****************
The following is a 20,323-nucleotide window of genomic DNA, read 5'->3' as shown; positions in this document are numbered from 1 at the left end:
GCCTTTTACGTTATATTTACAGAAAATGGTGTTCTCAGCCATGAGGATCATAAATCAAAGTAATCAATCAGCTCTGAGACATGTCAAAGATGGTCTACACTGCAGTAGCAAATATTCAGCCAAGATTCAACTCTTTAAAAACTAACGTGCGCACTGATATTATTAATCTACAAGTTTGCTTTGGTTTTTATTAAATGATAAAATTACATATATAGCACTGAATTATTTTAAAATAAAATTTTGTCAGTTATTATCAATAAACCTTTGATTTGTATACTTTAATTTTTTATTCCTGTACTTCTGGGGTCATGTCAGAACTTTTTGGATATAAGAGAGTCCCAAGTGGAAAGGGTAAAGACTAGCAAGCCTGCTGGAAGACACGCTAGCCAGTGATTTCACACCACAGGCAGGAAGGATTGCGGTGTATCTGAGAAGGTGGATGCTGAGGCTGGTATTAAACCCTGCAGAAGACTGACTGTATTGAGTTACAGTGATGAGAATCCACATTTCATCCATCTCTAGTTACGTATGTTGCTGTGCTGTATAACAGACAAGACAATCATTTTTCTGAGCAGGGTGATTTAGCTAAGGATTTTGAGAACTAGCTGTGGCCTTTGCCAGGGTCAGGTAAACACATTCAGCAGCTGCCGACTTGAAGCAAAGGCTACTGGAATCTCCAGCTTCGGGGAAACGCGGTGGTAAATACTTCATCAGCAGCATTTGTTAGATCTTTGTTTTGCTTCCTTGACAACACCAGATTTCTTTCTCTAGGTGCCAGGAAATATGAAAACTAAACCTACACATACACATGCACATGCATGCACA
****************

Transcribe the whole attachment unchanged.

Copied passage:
The following is a 20,323-nucleotide window of genomic DNA, read 5'->3' as shown; positions in this document are numbered from 1 at the left end:
GCCTTTTACGTTATATTTACAGAAAATGGTGTTCTCAGCCATGAGGATCATAAATCAAAGTAATCAATCAGCTCTGAGACATGTCAAAGATGGTCTACACTGCAGTAGCAAATATTCAGCCAAGATTCAACTCTTTAAAAACTAACGTGCGCACTGATATTATTAATCTACAAGTTTGCTTTGGTTTTTATTAAATGATAAAATTACATATATAGCACTGAATTATTTTAAAATAAAATTTTGTCAGTTATTATCAATAAACCTTTGATTTGTATACTTTAATTTTTTATTCCTGTACTTCTGGGGTCATGTCAGAACTTTTTGGATATAAGAGAGTCCCAAGTGGAAAGGGTAAAGACTAGCAAGCCTGCTGGAAGACACGCTAGCCAGTGATTTCACACCACAGGCAGGAAGGATTGCGGTGTATCTGAGAAGGTGGATGCTGAGGCTGGTATTAAACCCTGCAGAAGACTGACTGTATTGAGTTACAGTGATGAGAATCCACATTTCATCCATCTCTAGTTACGTATGTTGCTGTGCTGTATAACAGACAAGACAATCATTTTTCTGAGCAGGGTGATTTAGCTAAGGATTTTGAGAACTAGCTGTGGCCTTTGCCAGGGTCAGGTAAACACATTCAGCAGCTGCCGACTTGAAGCAAAGGCTACTGGAATCTCCAGCTTCGGGGAAACGCGGTGGTAAATACTTCATCAGCAGCATTTGTTAGATCTTTGTTTTGCTTCCTTGACAACACCAGATTTCTTTCTCTAGGTGCCAGGAAATATGAAAACTAAACCTACACATACACATGCACATGCATGCACA